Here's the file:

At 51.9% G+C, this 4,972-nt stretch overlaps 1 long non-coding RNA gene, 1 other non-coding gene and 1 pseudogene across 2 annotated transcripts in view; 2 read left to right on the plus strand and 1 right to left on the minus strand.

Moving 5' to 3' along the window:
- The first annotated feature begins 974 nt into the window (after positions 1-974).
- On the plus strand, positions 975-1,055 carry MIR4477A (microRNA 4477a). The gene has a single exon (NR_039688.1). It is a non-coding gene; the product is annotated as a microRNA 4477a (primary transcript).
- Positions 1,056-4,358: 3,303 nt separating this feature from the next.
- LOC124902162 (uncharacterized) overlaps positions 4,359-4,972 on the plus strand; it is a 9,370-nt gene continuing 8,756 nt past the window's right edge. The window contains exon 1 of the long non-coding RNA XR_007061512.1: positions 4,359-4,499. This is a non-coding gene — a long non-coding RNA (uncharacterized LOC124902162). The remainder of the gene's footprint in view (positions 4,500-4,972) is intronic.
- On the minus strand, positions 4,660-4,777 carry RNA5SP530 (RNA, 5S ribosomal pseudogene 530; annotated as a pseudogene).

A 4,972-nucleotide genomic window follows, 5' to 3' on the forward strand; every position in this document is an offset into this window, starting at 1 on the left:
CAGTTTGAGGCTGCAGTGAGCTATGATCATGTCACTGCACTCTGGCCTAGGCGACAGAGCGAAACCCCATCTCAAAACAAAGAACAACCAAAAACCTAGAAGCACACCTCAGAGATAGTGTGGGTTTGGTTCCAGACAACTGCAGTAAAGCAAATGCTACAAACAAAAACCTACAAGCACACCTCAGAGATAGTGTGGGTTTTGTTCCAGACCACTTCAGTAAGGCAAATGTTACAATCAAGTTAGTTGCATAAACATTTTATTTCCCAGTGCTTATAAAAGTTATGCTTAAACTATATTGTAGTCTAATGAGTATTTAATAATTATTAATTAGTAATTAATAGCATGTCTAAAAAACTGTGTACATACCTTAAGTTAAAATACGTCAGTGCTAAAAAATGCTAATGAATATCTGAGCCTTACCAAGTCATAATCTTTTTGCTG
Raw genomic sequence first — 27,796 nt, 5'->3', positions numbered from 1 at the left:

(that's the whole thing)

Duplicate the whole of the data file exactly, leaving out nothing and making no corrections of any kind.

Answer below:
At 51.9% G+C, this 4,972-nt stretch overlaps 1 long non-coding RNA gene, 1 other non-coding gene and 1 pseudogene across 2 annotated transcripts in view; 2 read left to right on the plus strand and 1 right to left on the minus strand.

Moving 5' to 3' along the window:
- The first annotated feature begins 974 nt into the window (after positions 1-974).
- On the plus strand, positions 975-1,055 carry MIR4477A (microRNA 4477a). The gene has a single exon (NR_039688.1). It is a non-coding gene; the product is annotated as a microRNA 4477a (primary transcript).
- Positions 1,056-4,358: 3,303 nt separating this feature from the next.
- LOC124902162 (uncharacterized) overlaps positions 4,359-4,972 on the plus strand; it is a 9,370-nt gene continuing 8,756 nt past the window's right edge. The window contains exon 1 of the long non-coding RNA XR_007061512.1: positions 4,359-4,499. This is a non-coding gene — a long non-coding RNA (uncharacterized LOC124902162). The remainder of the gene's footprint in view (positions 4,500-4,972) is intronic.
- On the minus strand, positions 4,660-4,777 carry RNA5SP530 (RNA, 5S ribosomal pseudogene 530; annotated as a pseudogene).

A 4,972-nucleotide genomic window follows, 5' to 3' on the forward strand; every position in this document is an offset into this window, starting at 1 on the left:
CAGTTTGAGGCTGCAGTGAGCTATGATCATGTCACTGCACTCTGGCCTAGGCGACAGAGCGAAACCCCATCTCAAAACAAAGAACAACCAAAAACCTAGAAGCACACCTCAGAGATAGTGTGGGTTTGGTTCCAGACAACTGCAGTAAAGCAAATGCTACAAACAAAAACCTACAAGCACACCTCAGAGATAGTGTGGGTTTTGTTCCAGACCACTTCAGTAAGGCAAATGTTACAATCAAGTTAGTTGCATAAACATTTTATTTCCCAGTGCTTATAAAAGTTATGCTTAAACTATATTGTAGTCTAATGAGTATTTAATAATTATTAATTAGTAATTAATAGCATGTCTAAAAAACTGTGTACATACCTTAAGTTAAAATACGTCAGTGCTAAAAAATGCTAATGAATATCTGAGCCTTACCAAGTCATAATCTTTTTGCTG
Raw genomic sequence first — 27,796 nt, 5'->3', positions numbered from 1 at the left: